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Cambodia has a rapidly growing economy, with a still impressive growth rate of 7.7% between 1995 and 2018 (World Bank Scoreboard, Cambodia). During this period, Cambodia moved from the World Bank to a low-income country to a low-middle-income country. In addition, a considerable middle class had developed, especially in Phnom Penh. In addition to economic growth, growing middle class and a welcoming investment framework, Cambodia has seen the entry of a series of international franchises, including Burger King, Carl`s Jr,, Circle K, Cold Stone Creamery, Domino`s Pizza, Krispy Kreme, L`Occitane, Levi`s, Lotteria, Pandora and Starbucks. The choice of the law of a foreign country as the law applicable to a franchise agreement is not contrary to Cambodian law. In practice, however, local courts may not be willing to apply foreign law to disputes before them. In addition, some questions (for example. (B advertising, real estate and zoning permit requirements) can only be regulated by Cambodian legislation. On January 13, 2020, the Intellectual Property Rights Division of the Ministry of Commerce (“MoC”) adopted a prakas on the procedure for registering licenses and franchise agreements. The Prakas was adopted to implement the Law on Trademarks, Trade Names and Unfair Competition Laws and ensure fair competition for the protection of investors` intellectual property in Cambodia with regard to goods or services under a licensing and franchise agreement. This practice applies to the following: while Cambodian law does not require pre-contractual disclosure, all information contained in a franchise agreement must be correct. Under the Civil Code, a party who rejects a contract on the basis of the misrepresentation of another party has the right to terminate the contract and claim damages from the party who misrepresented the contract. In addition, according to the same legislation, a personal guarantee is not valid if the guarantor has not been fully informed of all the essential information relating to the guaranteed commitment at the time of signing the guarantee.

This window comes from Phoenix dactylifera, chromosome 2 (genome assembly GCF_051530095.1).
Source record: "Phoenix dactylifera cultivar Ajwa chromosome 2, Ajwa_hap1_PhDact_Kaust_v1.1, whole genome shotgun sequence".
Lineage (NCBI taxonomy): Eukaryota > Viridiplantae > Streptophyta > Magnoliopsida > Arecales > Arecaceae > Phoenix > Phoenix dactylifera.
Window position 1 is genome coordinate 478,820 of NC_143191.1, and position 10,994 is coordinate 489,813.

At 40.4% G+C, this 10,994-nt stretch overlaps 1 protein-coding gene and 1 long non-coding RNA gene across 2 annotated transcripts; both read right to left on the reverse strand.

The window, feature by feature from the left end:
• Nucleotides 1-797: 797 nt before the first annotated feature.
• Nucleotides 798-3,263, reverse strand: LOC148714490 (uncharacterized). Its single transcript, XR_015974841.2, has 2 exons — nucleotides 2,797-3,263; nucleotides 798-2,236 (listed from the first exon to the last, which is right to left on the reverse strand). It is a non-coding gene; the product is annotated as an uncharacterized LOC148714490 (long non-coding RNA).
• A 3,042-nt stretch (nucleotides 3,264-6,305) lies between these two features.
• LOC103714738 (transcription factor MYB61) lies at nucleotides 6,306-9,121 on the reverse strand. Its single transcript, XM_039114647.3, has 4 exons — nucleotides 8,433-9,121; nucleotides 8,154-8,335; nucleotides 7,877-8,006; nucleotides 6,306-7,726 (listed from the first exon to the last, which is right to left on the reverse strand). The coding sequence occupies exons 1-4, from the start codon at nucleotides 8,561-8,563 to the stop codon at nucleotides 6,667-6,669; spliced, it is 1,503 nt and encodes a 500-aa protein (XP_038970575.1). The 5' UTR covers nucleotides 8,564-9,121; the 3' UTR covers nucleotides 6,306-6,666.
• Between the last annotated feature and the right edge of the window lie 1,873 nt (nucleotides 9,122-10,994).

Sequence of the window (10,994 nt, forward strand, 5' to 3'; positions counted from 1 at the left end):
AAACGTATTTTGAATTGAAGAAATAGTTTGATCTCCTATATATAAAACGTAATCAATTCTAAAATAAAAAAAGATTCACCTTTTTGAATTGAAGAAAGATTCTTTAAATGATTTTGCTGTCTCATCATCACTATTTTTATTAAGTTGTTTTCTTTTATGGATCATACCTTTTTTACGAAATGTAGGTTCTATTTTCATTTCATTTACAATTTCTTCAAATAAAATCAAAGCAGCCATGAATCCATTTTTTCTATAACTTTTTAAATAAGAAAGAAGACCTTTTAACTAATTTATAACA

In current practice, the DIPR requires that franchise agreements and licensing agreements be translated into Khmer, and these translations must be certified by notaries public. Qualified translators can be lawyers, notaries, trademark agents or licensed translation companies. Patent and design licenses must be registered with the Ministry of Industry and Handicrafts. In addition, Cambodia has concluded international agreements with China, the European Union and Singapore on the validation of patents filed for the first time in these countries. The registration of a license/franchise agreement is valid for a maximum of five years depending on the duration of the contract and the validity of the trademark(s) in the contract. The renewal of a license/franchise agreement may be submitted to the Recordal six months before the expiry date. If a license agreement is not registered with the DIPR, the license agreement remains valid and enforceable between the licensor and the licensee. However, the disadvantage of not registering the license agreement is that it does not affect third parties. In addition, failure to register a license agreement may be established by the licensor/franchisee and/or licensee/franchisee or its brand representative. If the parties are a natural person, the donors/franchisees as well as the licensees/franchisees must indicate the name, nationality and permanent address.

If the parties are a legal person, it is necessary that they indicate the name of the company, their nationality and the address of the registration. If the applicant`s habitual residence or registered office is outside the Kingdom of Cambodia, he or she shall be represented by a trademark representative established and practising in the Kingdom of Cambodia. . . .